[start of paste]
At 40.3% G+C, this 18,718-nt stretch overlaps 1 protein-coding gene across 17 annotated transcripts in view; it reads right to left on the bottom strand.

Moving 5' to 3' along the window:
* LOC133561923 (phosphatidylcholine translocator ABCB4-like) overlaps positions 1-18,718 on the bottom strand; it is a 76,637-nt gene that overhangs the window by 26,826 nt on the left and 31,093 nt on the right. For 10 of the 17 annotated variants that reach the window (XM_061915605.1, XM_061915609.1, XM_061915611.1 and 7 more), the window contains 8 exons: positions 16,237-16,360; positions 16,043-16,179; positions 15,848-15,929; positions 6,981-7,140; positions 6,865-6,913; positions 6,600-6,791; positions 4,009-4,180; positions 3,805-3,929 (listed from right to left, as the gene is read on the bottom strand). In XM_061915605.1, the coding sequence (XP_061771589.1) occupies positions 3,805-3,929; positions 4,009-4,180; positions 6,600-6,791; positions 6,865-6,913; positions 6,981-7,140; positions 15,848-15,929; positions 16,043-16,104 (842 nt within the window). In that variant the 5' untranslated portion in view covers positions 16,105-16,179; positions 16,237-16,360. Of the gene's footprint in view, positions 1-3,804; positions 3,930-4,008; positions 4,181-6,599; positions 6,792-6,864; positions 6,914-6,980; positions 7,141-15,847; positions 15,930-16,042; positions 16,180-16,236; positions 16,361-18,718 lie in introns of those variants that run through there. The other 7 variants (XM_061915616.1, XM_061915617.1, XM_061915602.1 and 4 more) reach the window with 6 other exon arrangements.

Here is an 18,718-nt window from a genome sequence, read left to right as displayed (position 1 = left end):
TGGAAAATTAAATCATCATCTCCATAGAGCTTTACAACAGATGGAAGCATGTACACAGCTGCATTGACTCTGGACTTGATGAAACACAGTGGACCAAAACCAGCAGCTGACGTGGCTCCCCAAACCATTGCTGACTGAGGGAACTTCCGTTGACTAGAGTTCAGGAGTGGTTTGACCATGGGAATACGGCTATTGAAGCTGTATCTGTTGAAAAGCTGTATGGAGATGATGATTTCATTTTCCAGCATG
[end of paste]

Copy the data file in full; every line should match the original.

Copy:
At 40.3% G+C, this 18,718-nt stretch overlaps 1 protein-coding gene across 17 annotated transcripts in view; it reads right to left on the bottom strand.

Moving 5' to 3' along the window:
* LOC133561923 (phosphatidylcholine translocator ABCB4-like) overlaps positions 1-18,718 on the bottom strand; it is a 76,637-nt gene that overhangs the window by 26,826 nt on the left and 31,093 nt on the right. For 10 of the 17 annotated variants that reach the window (XM_061915605.1, XM_061915609.1, XM_061915611.1 and 7 more), the window contains 8 exons: positions 16,237-16,360; positions 16,043-16,179; positions 15,848-15,929; positions 6,981-7,140; positions 6,865-6,913; positions 6,600-6,791; positions 4,009-4,180; positions 3,805-3,929 (listed from right to left, as the gene is read on the bottom strand). In XM_061915605.1, the coding sequence (XP_061771589.1) occupies positions 3,805-3,929; positions 4,009-4,180; positions 6,600-6,791; positions 6,865-6,913; positions 6,981-7,140; positions 15,848-15,929; positions 16,043-16,104 (842 nt within the window). In that variant the 5' untranslated portion in view covers positions 16,105-16,179; positions 16,237-16,360. Of the gene's footprint in view, positions 1-3,804; positions 3,930-4,008; positions 4,181-6,599; positions 6,792-6,864; positions 6,914-6,980; positions 7,141-15,847; positions 15,930-16,042; positions 16,180-16,236; positions 16,361-18,718 lie in introns of those variants that run through there. The other 7 variants (XM_061915616.1, XM_061915617.1, XM_061915602.1 and 4 more) reach the window with 6 other exon arrangements.

Here is an 18,718-nt window from a genome sequence, read left to right as displayed (position 1 = left end):
TGGAAAATTAAATCATCATCTCCATAGAGCTTTACAACAGATGGAAGCATGTACACAGCTGCATTGACTCTGGACTTGATGAAACACAGTGGACCAAAACCAGCAGCTGACGTGGCTCCCCAAACCATTGCTGACTGAGGGAACTTCCGTTGACTAGAGTTCAGGAGTGGTTTGACCATGGGAATACGGCTATTGAAGCTGTATCTGTTGAAAAGCTGTATGGAGATGATGATTTCATTTTCCAGCATG